PRINCETON - Academia is the best home for the impossible. Such was the task at hand for the provocative, extravagant Princeton University-produced
- not the famous opera, but the Alexander Pushkin play as it might have been rendered by legendary director Vsevolod Meyerhold with music by Sergei Prokofiev.
The project was being rehearsed and the composer completed 55 minutes of music in 1936 - the year Joseph Stalin squashed Shostakovich's hit opera, Lady Macbeth of Mtsensk, in a single stroke. Meyerhold canceled his project, whose Macbeth-like parable of changing dictators would have proved a magnet for trouble.
It lay dormant until Thursday at the Berlind Theatre here (and closed Saturday), in a pungent, streamlined translation by Antony Wood and an intelligent student production directed by Tim Vasen with Prokofiev's music, Meyerhold's notes, and good instincts about how this kind of theater operated. With 36 characters, and a vocal ensemble, chamber orchestra and dancers needed to do it right, the chances of a U.S. professional production are slim.
Entertainment isn't on the agenda here, which means the production offers you as much as the foreknowledge you bring to it. My longtime fascination with epic theater yielded valuable associations I'll digest for months: Among many things, Meyerhold fathered the iconographic poses of director Robert Wilson as well as the makeshift poetic suggestion exemplified by Théâtre de Complicité.
Designs supervised by Jesse Reiser are spare and nonrepresentational, using atmospheric scrims and slide projections plus dozens of vertically hung bungee cords that are rigid enough to maintain clean visual lines but are effectively reconfigured to suggest sumptuous curtains in one scene, a birch forest in another. Rightly, the acting was stylized. In Meyerhold's theater, characterizations evolve from an emblematic physical gesture, similar to early Soviet poster art, though only Sam Zetumer (as the scheming Shuisky) made that work.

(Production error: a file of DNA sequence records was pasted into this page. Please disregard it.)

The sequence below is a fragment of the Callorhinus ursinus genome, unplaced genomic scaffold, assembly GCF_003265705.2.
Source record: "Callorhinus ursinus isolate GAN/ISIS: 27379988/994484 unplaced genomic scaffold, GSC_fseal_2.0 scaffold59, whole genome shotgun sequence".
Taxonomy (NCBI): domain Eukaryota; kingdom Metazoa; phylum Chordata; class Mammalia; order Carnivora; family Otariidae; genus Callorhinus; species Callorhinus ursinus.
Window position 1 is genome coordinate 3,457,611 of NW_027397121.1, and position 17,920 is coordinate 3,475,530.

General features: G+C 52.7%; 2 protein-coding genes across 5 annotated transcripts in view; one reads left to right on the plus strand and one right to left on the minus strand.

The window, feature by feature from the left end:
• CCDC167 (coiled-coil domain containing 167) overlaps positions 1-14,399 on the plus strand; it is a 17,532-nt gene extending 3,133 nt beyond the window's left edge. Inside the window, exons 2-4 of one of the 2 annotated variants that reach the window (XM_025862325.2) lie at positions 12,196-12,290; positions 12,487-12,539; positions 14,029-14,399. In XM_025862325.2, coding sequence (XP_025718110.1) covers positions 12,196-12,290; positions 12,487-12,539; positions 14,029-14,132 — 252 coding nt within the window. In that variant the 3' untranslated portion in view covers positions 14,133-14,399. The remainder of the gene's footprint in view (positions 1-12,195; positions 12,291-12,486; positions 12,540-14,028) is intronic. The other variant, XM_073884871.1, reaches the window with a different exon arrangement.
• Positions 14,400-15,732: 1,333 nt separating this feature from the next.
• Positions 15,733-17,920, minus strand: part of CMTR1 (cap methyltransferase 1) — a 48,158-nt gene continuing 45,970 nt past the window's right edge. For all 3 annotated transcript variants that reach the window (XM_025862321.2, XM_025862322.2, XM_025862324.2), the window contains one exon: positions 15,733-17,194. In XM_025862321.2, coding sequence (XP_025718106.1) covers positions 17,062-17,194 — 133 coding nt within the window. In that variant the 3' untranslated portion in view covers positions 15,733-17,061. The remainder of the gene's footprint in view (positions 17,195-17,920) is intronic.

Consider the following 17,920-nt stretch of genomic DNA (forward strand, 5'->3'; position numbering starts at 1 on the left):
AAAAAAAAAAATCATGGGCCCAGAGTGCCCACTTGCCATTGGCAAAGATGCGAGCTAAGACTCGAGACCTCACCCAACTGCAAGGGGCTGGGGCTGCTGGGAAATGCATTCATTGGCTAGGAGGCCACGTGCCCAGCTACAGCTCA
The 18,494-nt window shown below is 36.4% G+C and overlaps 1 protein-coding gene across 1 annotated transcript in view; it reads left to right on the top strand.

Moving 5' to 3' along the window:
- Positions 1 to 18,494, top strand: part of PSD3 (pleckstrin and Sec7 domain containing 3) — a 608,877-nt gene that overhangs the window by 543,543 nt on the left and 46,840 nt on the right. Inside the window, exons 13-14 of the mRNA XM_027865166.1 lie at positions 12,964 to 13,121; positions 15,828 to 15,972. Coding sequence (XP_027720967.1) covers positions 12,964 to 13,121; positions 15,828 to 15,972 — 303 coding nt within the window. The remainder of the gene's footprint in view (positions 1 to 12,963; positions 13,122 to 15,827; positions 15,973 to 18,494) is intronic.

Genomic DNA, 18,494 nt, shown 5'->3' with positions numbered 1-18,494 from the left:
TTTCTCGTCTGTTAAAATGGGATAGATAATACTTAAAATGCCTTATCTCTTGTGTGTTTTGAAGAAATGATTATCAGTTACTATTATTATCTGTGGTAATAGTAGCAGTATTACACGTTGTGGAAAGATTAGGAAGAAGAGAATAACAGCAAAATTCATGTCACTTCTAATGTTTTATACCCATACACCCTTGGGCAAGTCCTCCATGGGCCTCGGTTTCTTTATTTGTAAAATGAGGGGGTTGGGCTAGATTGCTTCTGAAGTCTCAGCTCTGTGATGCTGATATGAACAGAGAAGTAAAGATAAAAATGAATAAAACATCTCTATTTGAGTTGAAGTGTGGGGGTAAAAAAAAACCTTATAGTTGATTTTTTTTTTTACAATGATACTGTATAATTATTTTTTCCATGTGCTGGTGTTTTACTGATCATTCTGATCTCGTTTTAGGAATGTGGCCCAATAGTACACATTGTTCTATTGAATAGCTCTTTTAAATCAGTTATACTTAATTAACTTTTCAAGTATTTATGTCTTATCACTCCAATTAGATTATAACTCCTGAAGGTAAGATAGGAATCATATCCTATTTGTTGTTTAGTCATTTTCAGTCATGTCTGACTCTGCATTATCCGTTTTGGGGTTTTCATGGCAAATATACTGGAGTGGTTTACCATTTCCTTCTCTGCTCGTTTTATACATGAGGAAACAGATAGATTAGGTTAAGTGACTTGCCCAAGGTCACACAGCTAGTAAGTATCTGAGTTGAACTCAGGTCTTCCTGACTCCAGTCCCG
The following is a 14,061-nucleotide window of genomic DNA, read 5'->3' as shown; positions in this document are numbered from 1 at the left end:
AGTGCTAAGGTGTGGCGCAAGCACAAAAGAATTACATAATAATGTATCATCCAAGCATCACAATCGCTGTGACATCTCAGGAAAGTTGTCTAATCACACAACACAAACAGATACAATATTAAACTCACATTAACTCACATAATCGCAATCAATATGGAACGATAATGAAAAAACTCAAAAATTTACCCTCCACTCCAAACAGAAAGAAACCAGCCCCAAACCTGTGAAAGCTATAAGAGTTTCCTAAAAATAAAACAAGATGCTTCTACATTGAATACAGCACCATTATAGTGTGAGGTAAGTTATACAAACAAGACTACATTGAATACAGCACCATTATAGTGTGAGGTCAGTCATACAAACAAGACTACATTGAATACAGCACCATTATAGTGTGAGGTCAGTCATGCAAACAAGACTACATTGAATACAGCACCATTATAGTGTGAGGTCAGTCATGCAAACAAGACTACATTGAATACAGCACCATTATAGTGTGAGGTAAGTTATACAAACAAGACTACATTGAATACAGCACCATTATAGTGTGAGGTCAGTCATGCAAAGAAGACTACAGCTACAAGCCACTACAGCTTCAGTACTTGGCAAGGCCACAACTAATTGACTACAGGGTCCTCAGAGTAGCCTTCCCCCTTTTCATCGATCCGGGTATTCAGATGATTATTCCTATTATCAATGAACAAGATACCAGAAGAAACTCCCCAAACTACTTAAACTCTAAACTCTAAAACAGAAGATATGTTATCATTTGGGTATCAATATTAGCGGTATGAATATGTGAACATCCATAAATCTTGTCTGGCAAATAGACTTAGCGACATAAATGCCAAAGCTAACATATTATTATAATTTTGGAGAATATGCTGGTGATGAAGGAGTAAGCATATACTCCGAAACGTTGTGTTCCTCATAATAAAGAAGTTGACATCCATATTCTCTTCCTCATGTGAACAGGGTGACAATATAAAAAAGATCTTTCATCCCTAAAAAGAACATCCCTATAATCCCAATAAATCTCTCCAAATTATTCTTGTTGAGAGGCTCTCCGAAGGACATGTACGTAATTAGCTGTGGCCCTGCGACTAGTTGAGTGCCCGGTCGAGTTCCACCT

It was a long three hours, and the production's revelations were balanced by inadequacies. But the Act II encounter between Dmitri the Pretender and the Polish noblewoman Maryna (portrayed with steely originality by Lily Cowles) was worth the trip: Cards are played, laid on the table, then played again with varying levels of domination, submission, false candor and empty bravado.
And the music? It's minor Prokofiev, but unlike anything in his output. From the pared-down a cappella songs to full-orchestra dance interludes, his harmonic fingerprints are clear, the score's closest cousin being Lieutenant Kijé minus the fun. The story's seaminess was conveyed with melodies that don't soar and accents that are particularly off kilter. A small but serious effort, then, without which one's view of Prokofiev isn't quite complete.